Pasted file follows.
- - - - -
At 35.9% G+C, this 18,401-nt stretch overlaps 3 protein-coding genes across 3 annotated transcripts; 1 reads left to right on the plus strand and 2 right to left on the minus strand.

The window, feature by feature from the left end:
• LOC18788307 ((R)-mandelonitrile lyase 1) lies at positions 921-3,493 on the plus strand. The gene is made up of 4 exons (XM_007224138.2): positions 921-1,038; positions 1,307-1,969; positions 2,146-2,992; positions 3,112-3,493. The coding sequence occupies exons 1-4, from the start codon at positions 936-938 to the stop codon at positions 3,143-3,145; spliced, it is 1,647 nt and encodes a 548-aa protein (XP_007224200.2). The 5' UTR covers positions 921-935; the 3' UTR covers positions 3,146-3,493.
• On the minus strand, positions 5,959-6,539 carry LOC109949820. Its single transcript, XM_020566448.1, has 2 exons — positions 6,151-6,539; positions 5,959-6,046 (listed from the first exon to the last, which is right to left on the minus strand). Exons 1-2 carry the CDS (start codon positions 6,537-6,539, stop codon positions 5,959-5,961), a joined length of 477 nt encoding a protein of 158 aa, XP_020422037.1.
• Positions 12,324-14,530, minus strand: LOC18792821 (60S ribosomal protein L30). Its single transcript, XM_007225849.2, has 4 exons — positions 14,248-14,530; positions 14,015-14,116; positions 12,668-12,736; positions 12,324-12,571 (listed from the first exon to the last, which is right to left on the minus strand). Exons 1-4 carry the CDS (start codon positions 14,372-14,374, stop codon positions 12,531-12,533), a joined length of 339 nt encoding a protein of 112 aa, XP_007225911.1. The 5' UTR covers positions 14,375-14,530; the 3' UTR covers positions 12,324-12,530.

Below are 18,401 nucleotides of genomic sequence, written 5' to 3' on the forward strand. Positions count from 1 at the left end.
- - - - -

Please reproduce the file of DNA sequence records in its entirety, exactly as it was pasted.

At 35.9% G+C, this 18,401-nt stretch overlaps 3 protein-coding genes across 3 annotated transcripts; 1 reads left to right on the plus strand and 2 right to left on the minus strand.

The window, feature by feature from the left end:
• LOC18788307 ((R)-mandelonitrile lyase 1) lies at positions 921-3,493 on the plus strand. The gene is made up of 4 exons (XM_007224138.2): positions 921-1,038; positions 1,307-1,969; positions 2,146-2,992; positions 3,112-3,493. The coding sequence occupies exons 1-4, from the start codon at positions 936-938 to the stop codon at positions 3,143-3,145; spliced, it is 1,647 nt and encodes a 548-aa protein (XP_007224200.2). The 5' UTR covers positions 921-935; the 3' UTR covers positions 3,146-3,493.
• On the minus strand, positions 5,959-6,539 carry LOC109949820. Its single transcript, XM_020566448.1, has 2 exons — positions 6,151-6,539; positions 5,959-6,046 (listed from the first exon to the last, which is right to left on the minus strand). Exons 1-2 carry the CDS (start codon positions 6,537-6,539, stop codon positions 5,959-5,961), a joined length of 477 nt encoding a protein of 158 aa, XP_020422037.1.
• Positions 12,324-14,530, minus strand: LOC18792821 (60S ribosomal protein L30). Its single transcript, XM_007225849.2, has 4 exons — positions 14,248-14,530; positions 14,015-14,116; positions 12,668-12,736; positions 12,324-12,571 (listed from the first exon to the last, which is right to left on the minus strand). Exons 1-4 carry the CDS (start codon positions 14,372-14,374, stop codon positions 12,531-12,533), a joined length of 339 nt encoding a protein of 112 aa, XP_007225911.1. The 5' UTR covers positions 14,375-14,530; the 3' UTR covers positions 12,324-12,530.

Below are 18,401 nucleotides of genomic sequence, written 5' to 3' on the forward strand. Positions count from 1 at the left end.